Glut Food Co-op fundraises for repairs

Glut's employees hope to upgrade aging refrigeration systems and to make other repairs with money from the GoFundMe campaign. Photo credit Janee Williams.

By EMILY McNALLY — Shoppers at Glut Food Co-op in Mount Rainier will find rows of bulk foods, bins of organic and conventional produce, locally made baked goods, natural soaps, and a grind-your-own nut butter station. They will be greeted by longtime employees who know many of the customers by name and by an eclectic store full of nooks and crannies to explore.

They will also find sagging and stained ceiling tiles, creaky hardwood floors worn down by years of foot traffic, and a cracked skylight in need of new glass at the co-op, which was founded in 1969 and moved into its current location in 1971. Behind the scenes, aging refrigeration systems are nearing the end of their life spans, and the shop is in danger of closing if it cannot fund the necessary improvements.

In May, the City of Mount Rainier’s Office of Economic Development launched a GoFundMe campaign to help pay for repairs to the store, according to Janee Williams, a business development associate with the city, who helped create the campaign. 

“We all pulled together to make sure they stay open,” said Williams. As of early July, the campaign had received $4,450 of their $25,000 goal. Their fundraising page includes many enthusiastic comments from loyal customers who say they want to keep Glut in operation.

“We’re so gratified by the response from longtime customers,” said Chris Doyle, a Hyattsville resident who has worked at Glut for 43 years.

Doyle said that the store’s sales volume is down from $2.5 million in previous years to $1.5 million this year. In response, the co-op has cut staff, hours, wages and all benefits except for medical insurance. 

“I’ve thought we were close [to closing] a number of times in the last year, but something always happens, and we keep going,” said Doyle, who noted that Glut received some equipment from the food co-op at the University of Maryland when it closed earlier this year. “I figure if we make it through the summer, we’ll make it through the next year.”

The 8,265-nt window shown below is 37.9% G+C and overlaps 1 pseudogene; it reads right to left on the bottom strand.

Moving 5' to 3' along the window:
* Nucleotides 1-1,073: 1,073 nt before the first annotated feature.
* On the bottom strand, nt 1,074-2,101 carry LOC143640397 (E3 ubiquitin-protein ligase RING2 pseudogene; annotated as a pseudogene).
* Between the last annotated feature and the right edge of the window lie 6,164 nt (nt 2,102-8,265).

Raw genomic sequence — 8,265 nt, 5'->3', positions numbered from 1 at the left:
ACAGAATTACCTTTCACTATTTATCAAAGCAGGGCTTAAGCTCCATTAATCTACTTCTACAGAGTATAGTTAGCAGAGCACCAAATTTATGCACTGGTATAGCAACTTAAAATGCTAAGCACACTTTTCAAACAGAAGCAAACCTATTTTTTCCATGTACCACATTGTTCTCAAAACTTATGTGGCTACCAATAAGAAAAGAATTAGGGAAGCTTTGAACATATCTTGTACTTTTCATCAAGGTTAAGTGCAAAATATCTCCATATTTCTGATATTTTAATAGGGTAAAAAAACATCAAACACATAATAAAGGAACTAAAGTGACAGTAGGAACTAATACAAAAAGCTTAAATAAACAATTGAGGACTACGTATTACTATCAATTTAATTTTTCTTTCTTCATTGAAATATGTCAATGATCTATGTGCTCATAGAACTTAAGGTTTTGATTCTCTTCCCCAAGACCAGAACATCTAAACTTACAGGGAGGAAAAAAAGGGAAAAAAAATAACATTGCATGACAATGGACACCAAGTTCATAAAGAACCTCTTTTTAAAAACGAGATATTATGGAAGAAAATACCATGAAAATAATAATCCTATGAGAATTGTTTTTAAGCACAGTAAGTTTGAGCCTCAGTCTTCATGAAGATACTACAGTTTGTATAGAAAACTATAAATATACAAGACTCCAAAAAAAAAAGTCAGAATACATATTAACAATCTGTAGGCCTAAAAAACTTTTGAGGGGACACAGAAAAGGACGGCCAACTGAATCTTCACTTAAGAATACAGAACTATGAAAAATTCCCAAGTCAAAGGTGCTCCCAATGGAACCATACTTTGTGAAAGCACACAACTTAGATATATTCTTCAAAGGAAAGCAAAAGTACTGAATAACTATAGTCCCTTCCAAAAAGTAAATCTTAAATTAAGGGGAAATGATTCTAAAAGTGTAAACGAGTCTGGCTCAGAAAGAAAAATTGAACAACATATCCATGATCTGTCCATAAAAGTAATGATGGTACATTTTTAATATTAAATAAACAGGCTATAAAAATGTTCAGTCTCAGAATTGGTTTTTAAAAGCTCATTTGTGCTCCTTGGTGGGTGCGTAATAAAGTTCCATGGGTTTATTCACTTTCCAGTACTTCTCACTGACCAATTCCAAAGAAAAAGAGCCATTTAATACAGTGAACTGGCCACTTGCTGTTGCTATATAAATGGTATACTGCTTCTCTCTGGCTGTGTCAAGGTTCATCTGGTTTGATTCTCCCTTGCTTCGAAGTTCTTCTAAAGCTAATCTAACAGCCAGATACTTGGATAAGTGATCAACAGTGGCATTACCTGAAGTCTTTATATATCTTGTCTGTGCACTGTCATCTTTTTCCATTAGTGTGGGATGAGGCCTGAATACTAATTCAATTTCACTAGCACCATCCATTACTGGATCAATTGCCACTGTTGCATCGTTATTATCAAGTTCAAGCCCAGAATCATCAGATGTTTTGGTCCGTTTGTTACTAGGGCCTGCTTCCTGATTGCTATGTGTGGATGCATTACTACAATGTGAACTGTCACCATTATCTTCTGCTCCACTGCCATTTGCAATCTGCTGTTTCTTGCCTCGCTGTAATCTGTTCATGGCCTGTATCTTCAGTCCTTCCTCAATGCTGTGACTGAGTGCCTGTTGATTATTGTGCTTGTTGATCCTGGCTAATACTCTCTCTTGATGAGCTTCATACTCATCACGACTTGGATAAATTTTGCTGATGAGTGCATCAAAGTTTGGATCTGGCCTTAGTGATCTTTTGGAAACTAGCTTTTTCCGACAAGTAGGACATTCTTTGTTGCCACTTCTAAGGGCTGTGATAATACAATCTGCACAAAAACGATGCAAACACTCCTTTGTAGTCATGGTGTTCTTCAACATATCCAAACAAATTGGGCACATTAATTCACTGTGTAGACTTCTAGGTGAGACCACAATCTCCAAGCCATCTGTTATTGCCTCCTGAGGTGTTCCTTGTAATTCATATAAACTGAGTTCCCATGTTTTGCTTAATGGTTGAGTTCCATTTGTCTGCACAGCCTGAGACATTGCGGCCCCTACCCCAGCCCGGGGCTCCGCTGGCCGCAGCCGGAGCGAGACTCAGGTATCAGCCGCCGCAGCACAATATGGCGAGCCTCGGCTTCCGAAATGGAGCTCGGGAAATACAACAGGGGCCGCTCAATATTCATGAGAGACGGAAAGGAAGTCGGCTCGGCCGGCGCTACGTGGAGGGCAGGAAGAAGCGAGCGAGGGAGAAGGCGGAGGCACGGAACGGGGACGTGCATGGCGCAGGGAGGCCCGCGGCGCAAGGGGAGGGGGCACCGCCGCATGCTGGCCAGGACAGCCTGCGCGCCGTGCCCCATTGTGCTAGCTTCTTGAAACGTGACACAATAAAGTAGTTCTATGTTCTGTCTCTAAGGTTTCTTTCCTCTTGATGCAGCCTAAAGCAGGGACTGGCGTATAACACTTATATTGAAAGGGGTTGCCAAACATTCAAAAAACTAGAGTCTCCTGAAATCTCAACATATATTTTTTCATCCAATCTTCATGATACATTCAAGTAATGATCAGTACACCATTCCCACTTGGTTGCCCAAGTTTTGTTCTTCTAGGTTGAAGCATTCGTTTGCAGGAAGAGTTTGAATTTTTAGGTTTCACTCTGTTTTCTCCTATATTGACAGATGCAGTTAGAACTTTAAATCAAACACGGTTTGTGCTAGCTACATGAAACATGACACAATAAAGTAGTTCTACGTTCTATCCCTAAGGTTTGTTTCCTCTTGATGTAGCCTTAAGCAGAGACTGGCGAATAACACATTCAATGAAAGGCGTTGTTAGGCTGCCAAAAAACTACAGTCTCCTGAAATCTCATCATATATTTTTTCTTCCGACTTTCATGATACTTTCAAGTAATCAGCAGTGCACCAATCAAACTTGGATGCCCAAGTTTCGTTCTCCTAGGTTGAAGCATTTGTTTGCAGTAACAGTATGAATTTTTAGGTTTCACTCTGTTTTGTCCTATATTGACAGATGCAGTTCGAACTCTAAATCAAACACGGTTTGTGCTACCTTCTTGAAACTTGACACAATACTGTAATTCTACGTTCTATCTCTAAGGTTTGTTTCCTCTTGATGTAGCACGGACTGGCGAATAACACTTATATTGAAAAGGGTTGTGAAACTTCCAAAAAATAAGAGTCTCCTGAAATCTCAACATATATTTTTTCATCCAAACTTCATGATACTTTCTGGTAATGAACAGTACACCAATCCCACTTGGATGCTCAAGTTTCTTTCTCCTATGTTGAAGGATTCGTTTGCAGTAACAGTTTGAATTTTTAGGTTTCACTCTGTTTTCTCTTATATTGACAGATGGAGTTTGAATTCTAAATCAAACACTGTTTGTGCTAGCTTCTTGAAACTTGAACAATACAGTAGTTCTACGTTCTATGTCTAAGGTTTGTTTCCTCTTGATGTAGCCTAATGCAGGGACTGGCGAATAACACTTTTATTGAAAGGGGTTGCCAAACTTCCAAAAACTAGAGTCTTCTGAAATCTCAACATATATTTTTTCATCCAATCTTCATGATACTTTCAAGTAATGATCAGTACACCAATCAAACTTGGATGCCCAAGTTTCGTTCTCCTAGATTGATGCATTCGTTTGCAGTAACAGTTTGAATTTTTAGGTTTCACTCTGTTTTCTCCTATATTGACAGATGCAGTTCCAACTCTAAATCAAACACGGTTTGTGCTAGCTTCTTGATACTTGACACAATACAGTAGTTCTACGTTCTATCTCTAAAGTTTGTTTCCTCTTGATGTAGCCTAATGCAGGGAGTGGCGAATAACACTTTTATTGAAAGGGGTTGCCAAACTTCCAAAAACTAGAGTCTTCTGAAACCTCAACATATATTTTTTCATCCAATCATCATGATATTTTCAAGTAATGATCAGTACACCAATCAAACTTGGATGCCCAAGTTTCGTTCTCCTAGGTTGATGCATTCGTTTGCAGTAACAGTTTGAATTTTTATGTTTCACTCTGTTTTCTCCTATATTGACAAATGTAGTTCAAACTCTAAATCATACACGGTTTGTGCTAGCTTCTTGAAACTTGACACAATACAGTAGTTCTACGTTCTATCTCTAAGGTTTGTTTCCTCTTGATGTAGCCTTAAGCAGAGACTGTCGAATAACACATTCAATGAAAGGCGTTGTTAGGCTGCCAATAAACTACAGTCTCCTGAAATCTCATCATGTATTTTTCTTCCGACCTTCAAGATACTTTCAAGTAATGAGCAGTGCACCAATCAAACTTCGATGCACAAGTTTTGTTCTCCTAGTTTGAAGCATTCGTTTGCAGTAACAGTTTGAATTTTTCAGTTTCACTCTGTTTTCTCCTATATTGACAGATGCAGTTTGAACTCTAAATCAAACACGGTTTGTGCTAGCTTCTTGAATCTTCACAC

Nichola Thompson, a Hyattsville resident who has worked at the co-op since 1988, said the store just received a long list of needed repairs and updates from the city’s code enforcement, including electrical upgrades and repairs to the ceiling. 

“Since mid-2007, we’ve been on a steady downward financial slide, greatly diminishing our savings,” said Thompson. “Not many months during these years have we broken even. The economic downturn hit us hard, particularly as it was met with increased shopping options in recent years. Making the financial decisions to cut wages, cut hours, cut our small benefits … were met with reluctance.”

Judy Davis, who has worked at Glut for 38 years, said that the co-op has also had more competition in recent years than they did in the past, when there were fewer supermarkets in the area and even fewer that carried organic and bulk options. 

“The area is no longer in a food desert,” said Thompson. “Increased choices for shopping, everyone’s time pressures, limited area parking — all these points have made our small business an endangered species.”

According to its website, Glut was founded by “conscientious objectors during the Vietnam War” and functions as a worker’s collective in which “workers control the assets of the business and decide jointly how the business should be organized and run.” The co-op also makes donations, often in the form of store credit, to local organizations focused on “environmental, peace and social justice movements.”

Thompson said that Glut offers things other stores often cannot, like a wide variety of vegetarian and vegan options, plus bulk items that customers can purchase in very small quantities. Davis notes that Glut carries some items not available at other organic markets, and emphasizes that what makes Glut special is the community it helps build. 

She often sees people run into old friends, people they may not have seen for years, in the checkout line. Other people strike up conversations and make new friends in line and sometimes end up standing outside of the store, talking for hours, said Davis. She has even heard of a married couple who met at Glut. 

“Almost every day, there’s a new customer. The customer relationship is so important,” said Davis, who greets many of the patrons by name and catches up with them as she rings up their orders. 

“There are neighbors and others who travel distances to shop with us,” said Thompson. “Some customers are there almost daily.”

Judy Walsh-Mellett of Mount Rainier said she has been shopping at Glut since 1981. She recalled grabbing fruit leathers for her children to munch in their strollers while she shopped. Later, when her kids were teenagers, they got their first jobs at Glut and swapped the grocery credit they earned for cash from their mom, who would then use the credit to make purchases at the store. 

“The community really loves Glut,” said Walsh-Mellett. “In some ways, it’s changed, but in the more important ways, it’s fundamentally the same.” 

“There’s just something special about this place,” said Davis from behind the well-worn checkout counter. “There’s something spiritual about it.”

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